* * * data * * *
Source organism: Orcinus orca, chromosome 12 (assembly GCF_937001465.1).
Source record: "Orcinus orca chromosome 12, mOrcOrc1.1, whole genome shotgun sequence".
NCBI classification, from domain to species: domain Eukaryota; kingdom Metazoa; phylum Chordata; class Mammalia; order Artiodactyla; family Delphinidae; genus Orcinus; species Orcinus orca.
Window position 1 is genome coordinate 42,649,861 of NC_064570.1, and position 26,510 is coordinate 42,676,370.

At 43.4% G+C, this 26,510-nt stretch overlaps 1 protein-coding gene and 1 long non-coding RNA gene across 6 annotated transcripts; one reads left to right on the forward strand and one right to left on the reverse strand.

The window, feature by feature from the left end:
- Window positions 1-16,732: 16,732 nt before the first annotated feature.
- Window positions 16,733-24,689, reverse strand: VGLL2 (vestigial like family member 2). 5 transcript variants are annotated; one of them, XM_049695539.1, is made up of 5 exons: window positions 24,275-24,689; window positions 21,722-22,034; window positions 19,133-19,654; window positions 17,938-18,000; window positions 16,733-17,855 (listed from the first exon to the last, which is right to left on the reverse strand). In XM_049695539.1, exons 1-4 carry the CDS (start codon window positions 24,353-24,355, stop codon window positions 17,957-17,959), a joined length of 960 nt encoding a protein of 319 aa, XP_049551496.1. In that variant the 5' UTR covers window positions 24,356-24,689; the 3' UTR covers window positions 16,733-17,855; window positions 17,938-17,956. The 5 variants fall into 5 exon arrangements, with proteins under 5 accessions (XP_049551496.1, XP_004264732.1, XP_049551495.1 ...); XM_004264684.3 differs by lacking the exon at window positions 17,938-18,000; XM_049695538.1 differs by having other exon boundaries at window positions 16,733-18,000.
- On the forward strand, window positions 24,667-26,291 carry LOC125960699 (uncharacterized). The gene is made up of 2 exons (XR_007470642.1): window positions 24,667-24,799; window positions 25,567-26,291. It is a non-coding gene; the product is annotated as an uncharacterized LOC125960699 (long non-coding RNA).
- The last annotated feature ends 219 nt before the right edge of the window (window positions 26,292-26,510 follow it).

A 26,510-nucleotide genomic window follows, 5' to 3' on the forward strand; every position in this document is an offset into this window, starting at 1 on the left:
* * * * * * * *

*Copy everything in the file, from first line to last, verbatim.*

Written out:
Source organism: Orcinus orca, chromosome 12 (assembly GCF_937001465.1).
Source record: "Orcinus orca chromosome 12, mOrcOrc1.1, whole genome shotgun sequence".
NCBI classification, from domain to species: domain Eukaryota; kingdom Metazoa; phylum Chordata; class Mammalia; order Artiodactyla; family Delphinidae; genus Orcinus; species Orcinus orca.
Window position 1 is genome coordinate 42,649,861 of NC_064570.1, and position 26,510 is coordinate 42,676,370.

At 43.4% G+C, this 26,510-nt stretch overlaps 1 protein-coding gene and 1 long non-coding RNA gene across 6 annotated transcripts; one reads left to right on the forward strand and one right to left on the reverse strand.

The window, feature by feature from the left end:
- Window positions 1-16,732: 16,732 nt before the first annotated feature.
- Window positions 16,733-24,689, reverse strand: VGLL2 (vestigial like family member 2). 5 transcript variants are annotated; one of them, XM_049695539.1, is made up of 5 exons: window positions 24,275-24,689; window positions 21,722-22,034; window positions 19,133-19,654; window positions 17,938-18,000; window positions 16,733-17,855 (listed from the first exon to the last, which is right to left on the reverse strand). In XM_049695539.1, exons 1-4 carry the CDS (start codon window positions 24,353-24,355, stop codon window positions 17,957-17,959), a joined length of 960 nt encoding a protein of 319 aa, XP_049551496.1. In that variant the 5' UTR covers window positions 24,356-24,689; the 3' UTR covers window positions 16,733-17,855; window positions 17,938-17,956. The 5 variants fall into 5 exon arrangements, with proteins under 5 accessions (XP_049551496.1, XP_004264732.1, XP_049551495.1 ...); XM_004264684.3 differs by lacking the exon at window positions 17,938-18,000; XM_049695538.1 differs by having other exon boundaries at window positions 16,733-18,000.
- On the forward strand, window positions 24,667-26,291 carry LOC125960699 (uncharacterized). The gene is made up of 2 exons (XR_007470642.1): window positions 24,667-24,799; window positions 25,567-26,291. It is a non-coding gene; the product is annotated as an uncharacterized LOC125960699 (long non-coding RNA).
- The last annotated feature ends 219 nt before the right edge of the window (window positions 26,292-26,510 follow it).

A 26,510-nucleotide genomic window follows, 5' to 3' on the forward strand; every position in this document is an offset into this window, starting at 1 on the left: